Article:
Luckily you can help with this by buying an all you can listen, watch, hear subscription to some form of media service. A Spotify, Netflix or Audacity subscription is normally about £5 a month and even a couple of months is a couple of blissful months of entertained research.

Think of it as buying the researcher in your life a little slice of sanity for a few months.

A 3D printer

If you want to give this present and spend less than £1000 then this present is not for you.

Edit: I take this back you can get some which are tons of fun and do little things for ~£500.

If you are okay with spending £1000 on the researcher in your life then please post your name below as literally every researcher reading this article will want to get to know you and find out what they can do to get on your Christmas list.

3D printers are AMAZING. I’ve now written articles to that effect like 3 times, including for a few magazines. As time goes on and the technology gets better this just becomes more and more true. If you think there is an area of research that wouldn’t benefit from 3D printing then you are not being creative enough, as 3D printers are amazing everywhere!… I might have a bit of a thing for 3D printing.

Buying the researcher in your life a 3D printer is like buying them their very own lab technician.

If getting them a voice control speaker is getting them the computer on StarTrek, then this is buying them a replicator. For the more fantasy based people I guess it’s like getting some gnomes in a box that build stuff?

Mega pack of sharpies

Technology is amazing. Electronic notebooks, voice controlled lab assistants and RFID tagged equipment have revolutionised labs for research. However, no amount of technology has solved the problem of “hey that’s mine!”.

This problem is rife in research as researchers generate a LOT of random bits of stuff in the way of vials, baggies and strange boxes. All of which is owned by someone and is either some critical component or carefully hoarded things that might be critical one day in the future.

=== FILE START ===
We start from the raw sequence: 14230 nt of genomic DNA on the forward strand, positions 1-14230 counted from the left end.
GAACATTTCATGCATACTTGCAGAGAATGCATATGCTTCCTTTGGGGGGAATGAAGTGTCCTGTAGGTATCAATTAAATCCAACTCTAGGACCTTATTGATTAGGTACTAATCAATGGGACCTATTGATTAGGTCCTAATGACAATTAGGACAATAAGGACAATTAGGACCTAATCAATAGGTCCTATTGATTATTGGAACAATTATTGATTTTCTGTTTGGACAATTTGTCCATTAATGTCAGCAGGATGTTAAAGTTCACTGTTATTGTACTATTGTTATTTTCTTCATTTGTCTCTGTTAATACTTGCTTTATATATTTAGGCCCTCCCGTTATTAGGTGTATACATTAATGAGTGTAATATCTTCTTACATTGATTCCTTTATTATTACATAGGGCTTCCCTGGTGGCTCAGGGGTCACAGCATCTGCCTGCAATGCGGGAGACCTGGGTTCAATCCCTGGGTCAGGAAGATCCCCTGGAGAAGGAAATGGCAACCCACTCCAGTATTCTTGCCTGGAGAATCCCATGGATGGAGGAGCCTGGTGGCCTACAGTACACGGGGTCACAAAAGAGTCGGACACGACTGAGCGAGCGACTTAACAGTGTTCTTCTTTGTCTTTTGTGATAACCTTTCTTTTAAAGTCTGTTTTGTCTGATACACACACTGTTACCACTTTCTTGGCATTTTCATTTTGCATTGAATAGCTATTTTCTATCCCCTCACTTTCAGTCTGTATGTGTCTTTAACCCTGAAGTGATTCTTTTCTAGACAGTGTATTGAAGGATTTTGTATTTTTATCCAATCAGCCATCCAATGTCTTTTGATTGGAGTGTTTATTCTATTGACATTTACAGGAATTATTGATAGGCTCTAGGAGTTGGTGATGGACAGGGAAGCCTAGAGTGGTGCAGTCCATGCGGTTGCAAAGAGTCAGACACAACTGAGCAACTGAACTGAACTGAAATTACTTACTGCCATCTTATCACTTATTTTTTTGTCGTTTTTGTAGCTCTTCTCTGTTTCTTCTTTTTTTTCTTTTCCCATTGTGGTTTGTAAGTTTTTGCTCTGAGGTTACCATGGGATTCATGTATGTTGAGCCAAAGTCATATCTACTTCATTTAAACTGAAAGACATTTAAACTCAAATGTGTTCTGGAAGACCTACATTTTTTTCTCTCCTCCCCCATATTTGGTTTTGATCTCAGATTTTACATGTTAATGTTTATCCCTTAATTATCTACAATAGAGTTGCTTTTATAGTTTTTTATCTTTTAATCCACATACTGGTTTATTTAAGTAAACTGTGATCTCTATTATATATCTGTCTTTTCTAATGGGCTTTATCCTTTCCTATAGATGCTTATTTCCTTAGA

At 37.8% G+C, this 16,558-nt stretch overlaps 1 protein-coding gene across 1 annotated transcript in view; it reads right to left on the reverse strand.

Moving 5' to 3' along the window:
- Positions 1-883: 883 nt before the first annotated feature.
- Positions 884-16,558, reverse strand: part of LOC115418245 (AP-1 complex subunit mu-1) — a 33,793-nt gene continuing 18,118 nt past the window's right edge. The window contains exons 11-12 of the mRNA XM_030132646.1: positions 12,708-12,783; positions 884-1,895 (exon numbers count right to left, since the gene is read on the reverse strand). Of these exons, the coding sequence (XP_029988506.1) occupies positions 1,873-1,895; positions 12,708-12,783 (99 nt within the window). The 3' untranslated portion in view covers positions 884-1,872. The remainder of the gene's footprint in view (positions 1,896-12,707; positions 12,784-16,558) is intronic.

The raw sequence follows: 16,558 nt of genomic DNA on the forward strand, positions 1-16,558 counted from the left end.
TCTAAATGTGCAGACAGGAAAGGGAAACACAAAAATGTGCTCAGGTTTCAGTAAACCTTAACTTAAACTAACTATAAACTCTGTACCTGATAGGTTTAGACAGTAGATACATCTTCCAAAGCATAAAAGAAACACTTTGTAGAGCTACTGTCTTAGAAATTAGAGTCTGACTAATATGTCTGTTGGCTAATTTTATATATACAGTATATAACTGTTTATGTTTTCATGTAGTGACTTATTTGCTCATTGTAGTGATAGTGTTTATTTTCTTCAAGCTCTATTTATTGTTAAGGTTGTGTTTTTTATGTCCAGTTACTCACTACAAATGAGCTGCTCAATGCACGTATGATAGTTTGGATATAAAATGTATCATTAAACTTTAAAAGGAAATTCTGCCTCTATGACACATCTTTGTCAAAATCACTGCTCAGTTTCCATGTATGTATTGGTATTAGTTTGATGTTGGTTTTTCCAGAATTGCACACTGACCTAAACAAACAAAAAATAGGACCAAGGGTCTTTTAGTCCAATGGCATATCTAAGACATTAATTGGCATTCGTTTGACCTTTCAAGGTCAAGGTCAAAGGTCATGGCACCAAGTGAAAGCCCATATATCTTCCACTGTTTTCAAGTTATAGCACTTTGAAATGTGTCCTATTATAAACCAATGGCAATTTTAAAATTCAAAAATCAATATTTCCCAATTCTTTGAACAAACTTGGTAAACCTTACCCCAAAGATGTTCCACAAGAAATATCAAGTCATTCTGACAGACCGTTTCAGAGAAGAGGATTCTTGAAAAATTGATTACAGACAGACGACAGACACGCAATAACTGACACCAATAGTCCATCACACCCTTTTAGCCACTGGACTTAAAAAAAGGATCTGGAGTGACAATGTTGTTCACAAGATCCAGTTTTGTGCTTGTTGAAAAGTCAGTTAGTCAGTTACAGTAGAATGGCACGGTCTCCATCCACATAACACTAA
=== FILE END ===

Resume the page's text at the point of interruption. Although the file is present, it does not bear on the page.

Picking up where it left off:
Thankfully you don’t need clever technology to solve this problem for the researcher in your life, you just need a sharpie… or LOTS of sharpies.

Sharpies write on practically everything and are a great way to make sure that everything that is owned by your researcher is correctly labelled as theirs and protected from other evil researchers. If you buy them a big bumper pack of them in different colours then you also give the researchers in your life the opportunity to start organising stuff with colour coding!!

Think of how highly organised their lab would be with colour coded labelling everything. I mean, they’re never going to actually do it or stick to it for more than a month, but the idea of it is something worth giving.

A hug

Hugs cost nothing and…

… at least for a bit.

Everyone has bad days in the lab and everyone needs hugs sometimes. And some days a hug is worth more than fancy speakers, replicators or glittery gaffer tape. So if you don’t by the researcher in your life anything this Christmas be sure to offer a hug when they need it.